And Seth is a really big fan of MBC and MBP stuff.
So there probably will be something that great.
But sorry, I don't know the answer.
AUDIENCE: That's OK.
Last question, I promise.
When I last looked at Dart, it said "Alpha" on it.
Do we know when it's going to be promoted?
RAY CROMWELL: Is Lars or Vijay here?
Vijay, do you want to take that?
VIJAY MENON: [INAUDIBLE]

RAY CROMWELL: I'll just repeat you.
VIJAY MENON: You can get an official answer from Lars.
[INAUDIBLE]

RAY CROMWELL: Ah.
VIJAY MENON: My understanding is that later this year,
there'll be more of an official release, but I'm not
exactly sure we've said what the date is
going to be on that.
AUDIENCE: OK.
RAY CROMWELL: So later this year, there will be an
official answer.
But if you go talk to Lars, just track him down--
he's kind of a very tall guy with glasses--
he could probably give you a more concrete answer.
But I do believe, at least from my own personal
experience, the language spec seems to be settling down very
nicely now.
And so it's probably going to exit the
Alpha phase very soon.
AUDIENCE: Great.
Thank you.
RAY CROMWELL: But that shouldn't dissuade you from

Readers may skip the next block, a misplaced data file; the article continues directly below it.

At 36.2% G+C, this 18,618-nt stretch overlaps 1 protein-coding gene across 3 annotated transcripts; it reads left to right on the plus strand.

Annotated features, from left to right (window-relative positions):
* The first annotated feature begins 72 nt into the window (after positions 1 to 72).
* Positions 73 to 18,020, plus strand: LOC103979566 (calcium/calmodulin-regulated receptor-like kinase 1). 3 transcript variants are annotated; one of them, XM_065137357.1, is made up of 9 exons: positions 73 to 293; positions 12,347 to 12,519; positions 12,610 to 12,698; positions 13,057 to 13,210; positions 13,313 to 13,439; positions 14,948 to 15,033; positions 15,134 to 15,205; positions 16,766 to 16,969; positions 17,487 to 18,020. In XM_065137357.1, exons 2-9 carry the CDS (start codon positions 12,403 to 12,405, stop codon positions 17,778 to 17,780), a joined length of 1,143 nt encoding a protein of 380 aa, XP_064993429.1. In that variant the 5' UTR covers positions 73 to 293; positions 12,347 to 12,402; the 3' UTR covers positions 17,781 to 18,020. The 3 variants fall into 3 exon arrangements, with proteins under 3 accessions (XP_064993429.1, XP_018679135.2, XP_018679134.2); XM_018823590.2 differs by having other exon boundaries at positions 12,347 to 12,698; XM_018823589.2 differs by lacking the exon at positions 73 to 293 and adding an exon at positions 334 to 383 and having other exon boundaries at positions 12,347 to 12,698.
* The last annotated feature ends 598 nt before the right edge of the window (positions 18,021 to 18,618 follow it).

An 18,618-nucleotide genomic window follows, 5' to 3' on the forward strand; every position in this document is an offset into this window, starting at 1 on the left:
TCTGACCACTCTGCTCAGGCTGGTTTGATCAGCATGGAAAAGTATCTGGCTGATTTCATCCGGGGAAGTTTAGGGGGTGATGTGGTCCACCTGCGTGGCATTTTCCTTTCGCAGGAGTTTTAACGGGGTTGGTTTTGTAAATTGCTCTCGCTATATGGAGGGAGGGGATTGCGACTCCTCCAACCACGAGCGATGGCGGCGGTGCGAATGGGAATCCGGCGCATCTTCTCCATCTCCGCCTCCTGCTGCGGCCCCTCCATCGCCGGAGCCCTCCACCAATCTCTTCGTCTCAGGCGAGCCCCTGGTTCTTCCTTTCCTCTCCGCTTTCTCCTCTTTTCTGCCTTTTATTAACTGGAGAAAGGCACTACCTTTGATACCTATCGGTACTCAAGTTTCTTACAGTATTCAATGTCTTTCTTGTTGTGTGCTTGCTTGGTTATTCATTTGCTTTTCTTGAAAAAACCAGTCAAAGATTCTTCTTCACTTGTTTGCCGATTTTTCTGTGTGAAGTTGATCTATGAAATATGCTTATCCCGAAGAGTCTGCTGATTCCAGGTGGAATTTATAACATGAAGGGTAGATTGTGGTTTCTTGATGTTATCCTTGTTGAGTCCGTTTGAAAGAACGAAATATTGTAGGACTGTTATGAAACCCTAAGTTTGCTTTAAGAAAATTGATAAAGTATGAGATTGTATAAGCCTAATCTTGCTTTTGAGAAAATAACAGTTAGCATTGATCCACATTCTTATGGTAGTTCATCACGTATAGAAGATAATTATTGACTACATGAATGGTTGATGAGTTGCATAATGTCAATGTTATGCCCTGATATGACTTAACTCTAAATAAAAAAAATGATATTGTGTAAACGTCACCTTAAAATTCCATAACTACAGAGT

trying it, right?
Have some fun with it.
VIJAY MENON: OK.
Sorry.
Just to add in-- we do have teams in Google who are
starting to use Dart.
So even though we're still working on it, it's pretty
usable today.
They wouldn't be using it if it wasn't.

AUDIENCE: Hi there.
Are there any legs to the rumor that GWT is looking for
new intermediate language, and that intermediate language
might be Dart?
RAY CROMWELL: Yeah, there's nothing official.
There's been some talk about that.
I know I've thought about it personally, of building a Dart
back end for GWT.
So if and when Chrome actually has the Dart VM built into it,
it might be the case that either one of two
things might happen.
Either someone might build a back-end for GWT that emits
Dart code, compiles the Dart, just to take advantage of the
speed and start-up time improvements that the Dart VM
will have over V8.
The other option, actually, and I think this is probably
more likely, is that someone will build a tool that
actually will help migrate Java code to Dart in case you
want to basically port some code over.
There are some difficulties in compiling GWT code to Dart
because of JavaScript.
So you can imagine, any large GWT application at sort of the
leaves of the program, deepest down, is going to have JSNI
method calls to deal with the browser.
And so those would have to be replaced with the Dart library
equivalents.
So if someone's calling, like, dom.getElementById, rather
than making a JSNI call there, which would have to use this
hack, it would have to replace it with the equivalent
dart:html library and call the actual Dart method.
And it's certainly possible to do that, but it would actually
be a lot of mapping work.
But yeah.
We've talked about it.
If I have nothing official to say.